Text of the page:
|Sexual Behavior Assessments and Sex Education|
|Monday, May 28, 2018|
|3:00 PM–3:50 PM |
|Manchester Grand Hyatt, Seaport Ballroom C|
|Area: PRA/DDA; Domain: Translational|
|Chair: Shane Spiker (New Architects)|
Historically sex education has been a delicate topic, and both education on healthy sexual behaviors and attitudes, as well as interventions for dangerous or problematic sexual behaviors, are often overlooked. This symposium presents social validity research on parent preferences and needs for sex education, recommendations for conducting functional assessments and functional analyses for sexual behaviors, and data on the effects of creative and interactive sex education on relationship satisfaction. Presenters will discuss resulting data and their implications as applicable, as well as directions for future research, instruction, and applied projects.
|Instruction Level: Basic|
|Keyword(s): functional analysis, functional assessment, sexual behavior, social validity|
|The Importance of Sexuality Education for Children With and Without Intellectual Disabilities: What Parents Think|
|SORAH STEIN (Partnership for Behavior Change)|
|Abstract: Individuals with intellectual and developmental disabilities (IDD) experience much
higher rates of forced sexual interactions than non-disabled individuals, with incidence ranges from 44% in children (Briggs, 2006; Kvamm, 2004; van der Put, Asscher, Wissink, & Stams, 2013) to 83% in adults (Johnson & Sigler, 2000). These incidents may be perpetrated by others with disabilities (Langeven & Curnoe, 2007; van der Put et al., 2013) or, more frequently, by caregivers or others known to the individual (Morano, 2001; Wissink, van Vugt, Mooned, Stams, & Hendricks, 2015).
This may be the case because individuals with intellectual and developmental disabilities (IDD)—especially those with very low IQs—tend to receive little by way of sex education. This study assessed parental beliefs of sexuality education needs of children with and without disabilities through an online survey comprised of questions about the parents, their child, and their attitudes about their child's sexuality. Findings are discussed in the context of implications for intervention
and increasing options for sexuality education for learners with IDD.|
Relationship Satisfaction Among Adults With Developmental and Intellectual Disabilities: Effects of Sexual Education
|ALLISON HERBERT (The Chicago School of Professional Psychology), Fawna Stockwell (Upswing Advocates)|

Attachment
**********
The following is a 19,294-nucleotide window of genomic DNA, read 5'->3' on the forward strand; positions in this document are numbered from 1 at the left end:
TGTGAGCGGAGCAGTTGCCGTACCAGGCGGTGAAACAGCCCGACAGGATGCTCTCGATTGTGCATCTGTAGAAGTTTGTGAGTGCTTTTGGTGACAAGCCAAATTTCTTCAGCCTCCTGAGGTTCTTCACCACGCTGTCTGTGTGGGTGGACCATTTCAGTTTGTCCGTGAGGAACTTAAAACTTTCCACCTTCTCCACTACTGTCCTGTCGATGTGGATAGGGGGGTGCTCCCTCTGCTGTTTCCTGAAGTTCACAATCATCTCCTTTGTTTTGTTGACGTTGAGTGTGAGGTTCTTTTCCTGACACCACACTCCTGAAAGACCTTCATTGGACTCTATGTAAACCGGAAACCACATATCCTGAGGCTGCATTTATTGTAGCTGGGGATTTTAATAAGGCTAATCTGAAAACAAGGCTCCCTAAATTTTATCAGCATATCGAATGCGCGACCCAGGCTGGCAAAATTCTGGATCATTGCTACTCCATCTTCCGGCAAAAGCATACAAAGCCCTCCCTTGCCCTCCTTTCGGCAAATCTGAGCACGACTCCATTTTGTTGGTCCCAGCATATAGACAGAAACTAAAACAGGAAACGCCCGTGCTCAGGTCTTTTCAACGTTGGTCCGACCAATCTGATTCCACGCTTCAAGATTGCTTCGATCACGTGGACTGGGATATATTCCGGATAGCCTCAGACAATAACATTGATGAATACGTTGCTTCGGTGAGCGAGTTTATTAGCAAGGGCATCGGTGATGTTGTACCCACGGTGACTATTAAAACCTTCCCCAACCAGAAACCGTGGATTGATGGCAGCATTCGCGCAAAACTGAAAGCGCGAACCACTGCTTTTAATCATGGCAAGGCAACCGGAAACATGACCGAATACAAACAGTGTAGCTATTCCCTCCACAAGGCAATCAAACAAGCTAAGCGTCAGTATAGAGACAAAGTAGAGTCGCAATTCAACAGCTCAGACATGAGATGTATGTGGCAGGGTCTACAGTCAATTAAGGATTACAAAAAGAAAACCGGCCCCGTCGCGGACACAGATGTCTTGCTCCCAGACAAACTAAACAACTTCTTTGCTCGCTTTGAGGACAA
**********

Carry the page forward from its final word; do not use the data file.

Due to the lack of formal sex education and misconceptions regarding their abilities, rights, and level of functioning, adults with various developmental disabilities (DD) and intellectual disabilities (ID) face a unique situation when navigating sexual and intimate relationships. In the presented study participants and their romantic partners (ages 36-55 years old) completed a pre-and post-test Scale of Intimacy Assessment to measure the overall satisfaction of their relationship. Then participants participated in social/sexual skills training in the context of a board game, Sorry!, and skills were evaluated based on their correct and incorrect responses. Results showed that all of the players who participated in the social skills training by playing the Sorry! Board game increased their correct responses over the course of the study. However, there was not a significant increase following the implementation of training relative to the baseline probes. Findings of the study will be discussed in the context of sex education and efficacy.
Using Functional Assessments to Promote Healthy Sexual Behavior
|BARBARA GROSS ( Empowered: A Center for Sexuality)|
Sexual stimulation is a primary reinforcer, yet often education and behavior analytic services fail to address sexual behavior. Effective interventions must be developed to resolve sexual behaviors which put the client's health or safety at risk, while promoting healthy sexual behaviors and attitudes. Functional assessment or functional analysis should be conducted, but behavior analysts may not have expertise or feel comfortable with addressing sexual behavior. Further, research on functional assessment for sexual behaviors may be hard to find. This presentation will offer recommendations for how to objectively define a variety of maladaptive sexual behaviors, examples of design and implementation of functional assessment or functional analysis for sexual behaviors, suggestions for how to handle staff and/or family training for implementation of behavior change plans, and, finally, will offer examples of outcomes based on functional assessment for sexual behaviors. References to research on functional assessment of sexual behavior will also be included.